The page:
Posted: Monday, April 10, 2017 6:00 pm
With major technology companies like Microsoft and Google just a few minutes away from campus, one may wonder why Northwest University doesn’t offer a Computer Science (CS) program. Yet creating any type of program comes with challenges, and CS is no exception.
One challenge NU may have to overcome is finances. Rebecca Aitken, an adjunct professor in the College of Arts and Science, said money is a huge factor in creating such a program.
“The real decision maker for starting any program at any university is money. Money for professors, program staff, technology, etc. A lot of student interest can help push a university towards opening a new program, but the money needs to be there,” said Aitken.
The second challenge is finding professors to teach the class. Along with the cost of hiring experienced people, finding people who are willing to work at NU over a tech company could be difficult. Yet Corey Kahler, an adjunct professor for computer science courses at NU, pointed out that people who work full time at tech companies can still teach.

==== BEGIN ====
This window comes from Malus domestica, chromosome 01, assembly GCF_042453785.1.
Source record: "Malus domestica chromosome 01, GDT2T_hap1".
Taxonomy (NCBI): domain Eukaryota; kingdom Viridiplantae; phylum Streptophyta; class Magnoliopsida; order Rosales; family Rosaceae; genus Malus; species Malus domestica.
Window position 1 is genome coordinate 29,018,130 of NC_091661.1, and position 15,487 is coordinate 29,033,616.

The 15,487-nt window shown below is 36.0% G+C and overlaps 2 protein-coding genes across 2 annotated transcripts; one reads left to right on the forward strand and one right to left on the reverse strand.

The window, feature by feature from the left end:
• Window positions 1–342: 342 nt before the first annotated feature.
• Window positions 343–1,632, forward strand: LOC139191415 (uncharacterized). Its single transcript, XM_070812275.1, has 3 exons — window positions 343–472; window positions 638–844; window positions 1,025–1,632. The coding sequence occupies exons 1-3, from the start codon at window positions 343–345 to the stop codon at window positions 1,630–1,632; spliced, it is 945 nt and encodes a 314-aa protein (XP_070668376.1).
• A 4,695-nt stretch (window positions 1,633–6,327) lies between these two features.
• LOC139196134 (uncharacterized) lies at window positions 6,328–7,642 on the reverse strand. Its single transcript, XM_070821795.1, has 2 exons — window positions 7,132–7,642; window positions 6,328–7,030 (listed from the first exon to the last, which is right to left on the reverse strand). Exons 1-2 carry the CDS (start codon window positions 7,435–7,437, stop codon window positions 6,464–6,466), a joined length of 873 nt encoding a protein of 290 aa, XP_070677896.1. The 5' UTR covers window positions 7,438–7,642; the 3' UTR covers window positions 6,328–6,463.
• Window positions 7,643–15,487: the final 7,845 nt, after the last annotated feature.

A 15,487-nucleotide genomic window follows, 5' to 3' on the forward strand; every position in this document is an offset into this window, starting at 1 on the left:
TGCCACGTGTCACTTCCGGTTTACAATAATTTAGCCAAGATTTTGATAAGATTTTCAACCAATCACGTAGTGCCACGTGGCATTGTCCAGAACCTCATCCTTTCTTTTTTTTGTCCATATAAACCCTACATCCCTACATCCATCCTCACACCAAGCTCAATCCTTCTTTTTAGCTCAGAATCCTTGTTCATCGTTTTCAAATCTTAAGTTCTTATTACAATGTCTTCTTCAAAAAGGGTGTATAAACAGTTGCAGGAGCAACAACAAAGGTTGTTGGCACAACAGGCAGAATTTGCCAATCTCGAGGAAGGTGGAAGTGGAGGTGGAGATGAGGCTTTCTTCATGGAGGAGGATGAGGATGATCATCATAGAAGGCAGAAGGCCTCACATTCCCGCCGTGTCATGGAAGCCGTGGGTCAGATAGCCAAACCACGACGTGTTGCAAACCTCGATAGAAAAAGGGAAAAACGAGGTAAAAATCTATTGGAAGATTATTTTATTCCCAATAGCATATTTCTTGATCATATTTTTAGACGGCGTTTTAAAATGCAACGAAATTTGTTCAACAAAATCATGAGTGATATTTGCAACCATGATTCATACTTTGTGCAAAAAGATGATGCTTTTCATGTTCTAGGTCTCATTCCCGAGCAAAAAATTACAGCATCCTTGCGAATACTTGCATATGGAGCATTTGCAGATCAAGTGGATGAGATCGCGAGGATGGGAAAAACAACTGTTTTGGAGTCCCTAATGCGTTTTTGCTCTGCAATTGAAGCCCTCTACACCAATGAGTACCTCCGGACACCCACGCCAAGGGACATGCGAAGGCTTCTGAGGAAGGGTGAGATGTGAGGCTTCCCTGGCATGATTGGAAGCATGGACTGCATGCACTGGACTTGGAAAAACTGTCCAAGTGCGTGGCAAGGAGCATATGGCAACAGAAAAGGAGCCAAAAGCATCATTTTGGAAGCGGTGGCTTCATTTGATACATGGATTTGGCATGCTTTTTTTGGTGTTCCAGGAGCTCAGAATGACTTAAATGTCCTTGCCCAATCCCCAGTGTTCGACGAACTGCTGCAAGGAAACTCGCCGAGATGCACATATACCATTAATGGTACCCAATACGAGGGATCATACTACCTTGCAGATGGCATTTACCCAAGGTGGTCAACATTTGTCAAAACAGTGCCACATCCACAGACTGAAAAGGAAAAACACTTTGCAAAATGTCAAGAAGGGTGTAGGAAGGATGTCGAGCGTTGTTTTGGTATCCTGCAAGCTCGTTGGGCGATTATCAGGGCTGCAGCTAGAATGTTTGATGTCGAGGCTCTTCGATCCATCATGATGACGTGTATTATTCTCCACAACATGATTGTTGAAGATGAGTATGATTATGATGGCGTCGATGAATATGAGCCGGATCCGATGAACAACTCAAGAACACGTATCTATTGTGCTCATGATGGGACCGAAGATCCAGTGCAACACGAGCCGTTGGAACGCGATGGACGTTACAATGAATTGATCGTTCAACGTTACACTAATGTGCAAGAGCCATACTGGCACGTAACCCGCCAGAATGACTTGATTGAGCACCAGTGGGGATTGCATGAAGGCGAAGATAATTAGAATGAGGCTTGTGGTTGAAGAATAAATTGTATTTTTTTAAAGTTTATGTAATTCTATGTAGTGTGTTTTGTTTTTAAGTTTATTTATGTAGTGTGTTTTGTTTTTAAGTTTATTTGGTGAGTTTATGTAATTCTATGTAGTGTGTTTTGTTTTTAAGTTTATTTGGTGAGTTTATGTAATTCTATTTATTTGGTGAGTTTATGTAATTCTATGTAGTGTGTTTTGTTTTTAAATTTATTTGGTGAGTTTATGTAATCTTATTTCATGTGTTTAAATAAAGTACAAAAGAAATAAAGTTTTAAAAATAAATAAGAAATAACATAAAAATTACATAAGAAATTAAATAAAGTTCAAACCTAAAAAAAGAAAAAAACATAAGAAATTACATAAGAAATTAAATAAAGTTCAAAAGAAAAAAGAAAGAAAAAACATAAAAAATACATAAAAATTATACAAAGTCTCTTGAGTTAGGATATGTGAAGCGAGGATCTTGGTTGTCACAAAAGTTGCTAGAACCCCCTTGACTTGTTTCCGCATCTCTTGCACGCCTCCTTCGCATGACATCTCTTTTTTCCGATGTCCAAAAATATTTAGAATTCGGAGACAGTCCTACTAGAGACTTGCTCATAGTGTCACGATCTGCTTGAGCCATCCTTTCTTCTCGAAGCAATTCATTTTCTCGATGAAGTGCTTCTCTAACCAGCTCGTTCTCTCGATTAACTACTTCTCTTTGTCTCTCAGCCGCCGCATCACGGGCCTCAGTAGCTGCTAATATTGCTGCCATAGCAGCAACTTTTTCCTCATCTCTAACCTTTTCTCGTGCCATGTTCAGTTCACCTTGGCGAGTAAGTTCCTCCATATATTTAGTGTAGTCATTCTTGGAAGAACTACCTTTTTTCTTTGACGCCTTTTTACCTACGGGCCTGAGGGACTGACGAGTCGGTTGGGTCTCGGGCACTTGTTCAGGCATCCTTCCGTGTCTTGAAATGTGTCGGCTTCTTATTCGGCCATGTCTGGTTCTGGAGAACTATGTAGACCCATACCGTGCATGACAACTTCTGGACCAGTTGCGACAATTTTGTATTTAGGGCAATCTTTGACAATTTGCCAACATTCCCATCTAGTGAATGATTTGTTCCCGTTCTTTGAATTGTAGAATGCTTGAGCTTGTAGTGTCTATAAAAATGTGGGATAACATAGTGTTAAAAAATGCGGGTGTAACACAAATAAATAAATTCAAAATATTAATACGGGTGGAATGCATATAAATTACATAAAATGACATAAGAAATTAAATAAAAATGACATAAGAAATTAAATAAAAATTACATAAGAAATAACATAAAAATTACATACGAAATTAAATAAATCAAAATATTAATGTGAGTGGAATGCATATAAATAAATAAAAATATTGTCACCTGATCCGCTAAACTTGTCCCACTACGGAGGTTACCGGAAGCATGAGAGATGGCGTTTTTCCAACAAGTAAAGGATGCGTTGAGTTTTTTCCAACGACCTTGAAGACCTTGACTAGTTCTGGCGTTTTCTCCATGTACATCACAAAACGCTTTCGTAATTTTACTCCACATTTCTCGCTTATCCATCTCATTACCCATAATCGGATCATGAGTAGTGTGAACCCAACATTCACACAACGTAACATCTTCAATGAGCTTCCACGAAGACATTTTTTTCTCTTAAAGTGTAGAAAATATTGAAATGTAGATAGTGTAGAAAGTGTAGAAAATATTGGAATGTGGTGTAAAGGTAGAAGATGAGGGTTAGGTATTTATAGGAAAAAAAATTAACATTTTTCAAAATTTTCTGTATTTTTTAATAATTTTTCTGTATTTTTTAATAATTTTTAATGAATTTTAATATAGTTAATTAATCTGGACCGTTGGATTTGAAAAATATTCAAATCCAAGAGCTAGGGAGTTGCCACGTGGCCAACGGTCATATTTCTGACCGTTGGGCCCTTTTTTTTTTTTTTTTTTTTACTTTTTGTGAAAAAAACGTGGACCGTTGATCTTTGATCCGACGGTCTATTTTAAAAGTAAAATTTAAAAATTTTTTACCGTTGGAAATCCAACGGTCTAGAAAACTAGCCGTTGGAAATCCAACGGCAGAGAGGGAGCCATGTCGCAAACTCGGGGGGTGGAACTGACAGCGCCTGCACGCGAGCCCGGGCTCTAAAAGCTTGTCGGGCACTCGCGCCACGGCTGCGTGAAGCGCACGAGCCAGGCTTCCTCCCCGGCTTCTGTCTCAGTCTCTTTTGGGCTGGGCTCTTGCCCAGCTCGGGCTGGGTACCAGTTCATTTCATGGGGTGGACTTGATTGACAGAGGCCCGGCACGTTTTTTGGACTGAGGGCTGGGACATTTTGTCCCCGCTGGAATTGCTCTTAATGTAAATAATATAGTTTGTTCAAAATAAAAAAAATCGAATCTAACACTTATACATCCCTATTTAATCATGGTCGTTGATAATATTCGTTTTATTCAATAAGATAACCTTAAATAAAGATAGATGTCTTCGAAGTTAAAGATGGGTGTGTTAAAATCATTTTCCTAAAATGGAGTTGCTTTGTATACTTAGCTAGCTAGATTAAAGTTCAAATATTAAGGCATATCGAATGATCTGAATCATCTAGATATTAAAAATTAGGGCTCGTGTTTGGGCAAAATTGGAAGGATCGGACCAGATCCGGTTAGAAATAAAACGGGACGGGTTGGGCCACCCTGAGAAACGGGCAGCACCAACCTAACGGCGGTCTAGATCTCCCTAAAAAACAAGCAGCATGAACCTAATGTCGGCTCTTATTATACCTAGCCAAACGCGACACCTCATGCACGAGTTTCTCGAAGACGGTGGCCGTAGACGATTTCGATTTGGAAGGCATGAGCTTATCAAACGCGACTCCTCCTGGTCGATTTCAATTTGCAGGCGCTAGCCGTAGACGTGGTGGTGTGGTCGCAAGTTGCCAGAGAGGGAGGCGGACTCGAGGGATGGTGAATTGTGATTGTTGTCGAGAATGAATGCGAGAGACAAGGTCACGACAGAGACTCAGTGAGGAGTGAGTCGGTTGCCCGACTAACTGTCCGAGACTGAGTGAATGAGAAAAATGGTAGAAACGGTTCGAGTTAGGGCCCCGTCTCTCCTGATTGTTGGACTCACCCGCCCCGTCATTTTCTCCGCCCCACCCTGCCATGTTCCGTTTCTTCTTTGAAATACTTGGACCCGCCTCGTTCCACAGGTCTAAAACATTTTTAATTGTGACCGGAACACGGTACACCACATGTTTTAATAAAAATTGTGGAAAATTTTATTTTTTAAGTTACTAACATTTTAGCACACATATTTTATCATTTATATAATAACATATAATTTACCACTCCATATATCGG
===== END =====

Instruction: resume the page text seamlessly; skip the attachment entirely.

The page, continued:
“If you look at UW’s Professional Continuing Education or their evening Master’s programs, those classes are taught by people who are working full-time, but they can only teach at night and often only once a week in a large three hour chunks,” said Kahler.
The third challenge is finding students who are interested in CS. Kahler said that student interest is very important in creating such a program, and without it there could be no CS program.
“Ultimately, for any school, it’ll come down to student interest,” said Kahler. “[With] enthusiasm and shown desire for computer classes, that bit-by-bit growth can happen.”
There is a chance for a CS program at NU. In fall 2017, the university will give students the chance to take the Information Technology major in the College of Business. The IT program is created to supply students with the ability to work at tech companies like Microsoft. Classes such as Introduction to Computer Science and Computer Programming will be offered, which will let students get a sense of what CS is like.
Dr. Teresa Gillespie, Dean of the College of Business, believes that if the IT program does well and the demand is high enough, it could be offered as a graduate program in the MBA. It could also open the doors for a CS degree.
“My hope is that this thing really flies. [If] we get a lot of students, then the university can put resources into computer science,” said Gillespie.